MONICA LYNCH: [The Box] played a huge factor in the song’s success. For us, The Box was more popular and influential than MTV. It was on all the time, and it was in a lot of cities that MTV didn’t cover. Places in the South, cities like Detroit. Keep in mind, not everyone had cable in 1991.
KAY GEE: They had to change the rules of the channel because of us. Our whole ‘hood was calling in, all the time.
One notable item from the video that became a phenomenon of its own was the “You Down With O.P.P.?” stickers that were first seen being applied to a young lady’s backside outside of the club.
CHARLES DIXON: Those stickers were everywhere. You’d see a report on the news, a reporter out on the street, and there was a Naughty by Nature sticker in the background, on a pole.
MONICA LYNCH: Honestly that was the easiest and cheapest marketing plan you could ever come up with. But those became a really hot item, thanks to the video. We made thousands of them up and were giving them out to anyone who would take them. We had other stickers before and after, but the "O.P.P." ones were way beyond that. That song’s chorus was just perfect for a sticker.
TOM SILVERMAN: I remember we went down to the Jack The Rapper convention in Atlanta that year and had a bunch of stickers and we put them everywhere. We went to [famed strip club] Magic City and put them on all the girls’ asses.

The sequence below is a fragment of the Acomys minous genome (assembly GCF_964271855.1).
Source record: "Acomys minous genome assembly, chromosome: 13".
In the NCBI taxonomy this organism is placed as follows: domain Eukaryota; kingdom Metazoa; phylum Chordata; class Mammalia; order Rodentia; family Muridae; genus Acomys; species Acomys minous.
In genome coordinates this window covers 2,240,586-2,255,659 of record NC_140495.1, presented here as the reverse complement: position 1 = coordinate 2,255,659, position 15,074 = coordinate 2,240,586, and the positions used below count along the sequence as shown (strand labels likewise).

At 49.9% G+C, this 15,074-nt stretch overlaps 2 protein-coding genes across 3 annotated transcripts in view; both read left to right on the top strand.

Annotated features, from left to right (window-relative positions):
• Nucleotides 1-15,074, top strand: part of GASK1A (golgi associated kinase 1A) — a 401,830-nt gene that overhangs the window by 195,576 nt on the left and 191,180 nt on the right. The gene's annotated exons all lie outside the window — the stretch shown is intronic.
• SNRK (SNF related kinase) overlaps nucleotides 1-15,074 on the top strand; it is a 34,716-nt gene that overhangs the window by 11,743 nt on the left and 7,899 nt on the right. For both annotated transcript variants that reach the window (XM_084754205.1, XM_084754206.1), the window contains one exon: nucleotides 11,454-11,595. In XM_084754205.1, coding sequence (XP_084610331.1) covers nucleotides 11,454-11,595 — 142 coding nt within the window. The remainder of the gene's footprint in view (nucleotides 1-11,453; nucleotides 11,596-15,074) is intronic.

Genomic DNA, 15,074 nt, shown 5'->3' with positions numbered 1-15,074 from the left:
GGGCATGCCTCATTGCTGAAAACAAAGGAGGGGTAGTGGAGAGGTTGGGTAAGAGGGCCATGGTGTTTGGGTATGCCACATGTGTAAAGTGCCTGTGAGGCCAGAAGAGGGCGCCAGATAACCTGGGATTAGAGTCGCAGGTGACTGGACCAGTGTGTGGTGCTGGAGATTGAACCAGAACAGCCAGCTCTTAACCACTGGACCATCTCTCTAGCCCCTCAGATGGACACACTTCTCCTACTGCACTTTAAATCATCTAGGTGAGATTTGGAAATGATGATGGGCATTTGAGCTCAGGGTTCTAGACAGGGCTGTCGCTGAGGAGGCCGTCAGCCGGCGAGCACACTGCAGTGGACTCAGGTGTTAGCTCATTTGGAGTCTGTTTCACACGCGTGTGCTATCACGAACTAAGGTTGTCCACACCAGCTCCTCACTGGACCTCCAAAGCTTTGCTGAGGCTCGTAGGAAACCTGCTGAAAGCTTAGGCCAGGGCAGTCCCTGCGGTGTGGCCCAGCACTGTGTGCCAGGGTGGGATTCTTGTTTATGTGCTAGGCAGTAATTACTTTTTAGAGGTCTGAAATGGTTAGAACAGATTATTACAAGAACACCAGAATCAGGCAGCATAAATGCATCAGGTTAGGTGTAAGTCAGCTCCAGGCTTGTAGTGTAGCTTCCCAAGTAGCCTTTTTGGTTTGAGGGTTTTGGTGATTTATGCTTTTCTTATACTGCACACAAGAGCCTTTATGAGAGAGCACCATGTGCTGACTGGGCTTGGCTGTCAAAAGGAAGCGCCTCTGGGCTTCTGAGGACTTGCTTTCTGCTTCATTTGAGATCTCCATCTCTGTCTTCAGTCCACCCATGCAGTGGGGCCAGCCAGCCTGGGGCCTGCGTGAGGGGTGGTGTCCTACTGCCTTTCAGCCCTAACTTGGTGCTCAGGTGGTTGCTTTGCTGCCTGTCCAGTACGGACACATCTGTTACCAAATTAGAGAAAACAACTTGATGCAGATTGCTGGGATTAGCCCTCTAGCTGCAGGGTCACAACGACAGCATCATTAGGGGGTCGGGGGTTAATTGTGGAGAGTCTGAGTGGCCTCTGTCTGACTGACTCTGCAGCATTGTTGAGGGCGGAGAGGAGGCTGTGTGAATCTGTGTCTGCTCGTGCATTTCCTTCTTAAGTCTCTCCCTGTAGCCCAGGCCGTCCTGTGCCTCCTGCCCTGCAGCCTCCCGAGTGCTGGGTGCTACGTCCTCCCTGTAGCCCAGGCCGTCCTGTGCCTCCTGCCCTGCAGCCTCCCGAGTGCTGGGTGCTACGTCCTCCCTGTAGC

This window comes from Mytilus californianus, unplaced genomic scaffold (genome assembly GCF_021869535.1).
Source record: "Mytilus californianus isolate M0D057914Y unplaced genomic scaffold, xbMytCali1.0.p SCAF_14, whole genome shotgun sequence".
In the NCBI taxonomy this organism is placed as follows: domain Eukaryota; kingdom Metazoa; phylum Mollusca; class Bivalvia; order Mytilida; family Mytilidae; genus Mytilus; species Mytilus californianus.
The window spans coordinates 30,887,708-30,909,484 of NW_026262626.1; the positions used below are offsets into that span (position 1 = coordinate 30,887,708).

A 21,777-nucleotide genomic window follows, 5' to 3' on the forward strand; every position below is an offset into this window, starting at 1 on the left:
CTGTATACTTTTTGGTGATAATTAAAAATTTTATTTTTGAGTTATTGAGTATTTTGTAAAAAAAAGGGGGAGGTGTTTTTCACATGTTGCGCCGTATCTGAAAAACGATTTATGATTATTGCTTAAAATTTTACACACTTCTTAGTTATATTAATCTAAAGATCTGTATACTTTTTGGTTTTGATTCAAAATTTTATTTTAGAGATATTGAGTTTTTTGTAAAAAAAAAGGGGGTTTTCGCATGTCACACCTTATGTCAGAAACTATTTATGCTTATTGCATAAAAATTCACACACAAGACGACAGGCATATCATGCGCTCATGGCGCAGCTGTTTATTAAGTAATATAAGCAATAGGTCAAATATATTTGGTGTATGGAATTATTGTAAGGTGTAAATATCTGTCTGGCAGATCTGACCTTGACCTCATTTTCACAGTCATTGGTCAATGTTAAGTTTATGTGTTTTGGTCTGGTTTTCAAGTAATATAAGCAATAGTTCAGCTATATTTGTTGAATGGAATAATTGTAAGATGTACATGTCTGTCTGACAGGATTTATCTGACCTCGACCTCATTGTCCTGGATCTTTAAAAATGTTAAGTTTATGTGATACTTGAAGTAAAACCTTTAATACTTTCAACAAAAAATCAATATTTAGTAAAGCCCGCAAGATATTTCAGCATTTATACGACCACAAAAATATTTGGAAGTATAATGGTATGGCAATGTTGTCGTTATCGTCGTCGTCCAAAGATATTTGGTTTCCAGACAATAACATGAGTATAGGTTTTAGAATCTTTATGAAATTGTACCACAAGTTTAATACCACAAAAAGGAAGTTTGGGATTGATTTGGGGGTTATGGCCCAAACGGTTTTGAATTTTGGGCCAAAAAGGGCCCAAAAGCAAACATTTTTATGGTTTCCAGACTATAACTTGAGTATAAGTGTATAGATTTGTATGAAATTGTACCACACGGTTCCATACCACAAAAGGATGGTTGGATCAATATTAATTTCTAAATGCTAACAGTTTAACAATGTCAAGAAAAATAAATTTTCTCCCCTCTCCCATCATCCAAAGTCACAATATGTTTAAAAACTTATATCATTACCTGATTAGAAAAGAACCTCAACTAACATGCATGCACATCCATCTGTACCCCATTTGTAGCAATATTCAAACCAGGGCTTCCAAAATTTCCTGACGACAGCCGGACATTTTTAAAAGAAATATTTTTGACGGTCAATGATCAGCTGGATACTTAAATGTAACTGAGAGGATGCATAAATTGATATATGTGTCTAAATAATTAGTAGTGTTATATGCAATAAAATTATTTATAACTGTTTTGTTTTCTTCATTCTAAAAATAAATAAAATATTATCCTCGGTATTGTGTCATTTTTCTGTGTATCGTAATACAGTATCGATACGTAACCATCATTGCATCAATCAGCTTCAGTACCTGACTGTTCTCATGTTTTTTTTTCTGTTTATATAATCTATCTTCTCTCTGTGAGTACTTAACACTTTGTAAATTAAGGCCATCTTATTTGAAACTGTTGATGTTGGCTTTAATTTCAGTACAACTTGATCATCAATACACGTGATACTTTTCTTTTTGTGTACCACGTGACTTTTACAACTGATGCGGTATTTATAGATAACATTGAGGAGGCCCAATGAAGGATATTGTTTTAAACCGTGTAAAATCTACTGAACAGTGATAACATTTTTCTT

TREACH: The success of that song was a blessing and a curse. It was only a curse because every girl you talked to back then would be like, "Oh, he’s down with ‘O.P.P.,’ forget it. He’s a one-hitter quitter. I’ll never hear from you again." [Laughs] It didn’t mean we got any less [of the first type of "P" described in the song], but I guess it just fucked up happy homes [laughs]. Eventually we’d have 30 or 40 girls waiting in the hotel lobby, singing "O.P.P." It was on some real rockstar shit.
KAY GEE: I never get sick of that song. We worked so hard to get to that point with "O.P.P.," so I’ll never get sick of it. It’s what broke us into this game, it gave us so many opportunities, and people still love to hear us perform it to this day. We open our shows with "O.P.P." and close them with "Hip-Hop Hooray."
MONICA LYNCH: We really didn’t have to do much with that record, finesse-wise, beyond just making the video and letting them be themselves. We didn’t have to force anything. The song was incredible and the group was ready to work. Sometimes it just all comes together. Kay Gee is a brilliant producer, and Treach just had a street sex appeal. Women loved him as much as guys did. That was unique.
CHARLES DIXON: The first time I met Treach, he told me that if the "O.P.P." single didn’t take off, he was going back to the streets to keep doing what he had been doing. I told him that he wouldn’t have to worry about that. And I’m very glad I was right.
Sign up here for our daily Thrillist email, and get your fix of the best in food/drink/fun.
Brian Coleman is a journalist and historian who has written three acclaimed nonfiction music books: Rakim Told Me: Hip-Hop Wax Facts, Straight from the Original Artists; Check the Technique: Liner Notes for Hip-Hop Junkies; and Check the Technique, Volume 2: More Liner Notes for Hip-Hop Junkies, which includes a chapter on Naughty by Nature’s self-titled 1991 album. Select quotes above are taken from that chapter. For more information, visit www.WaxFactsPress.com.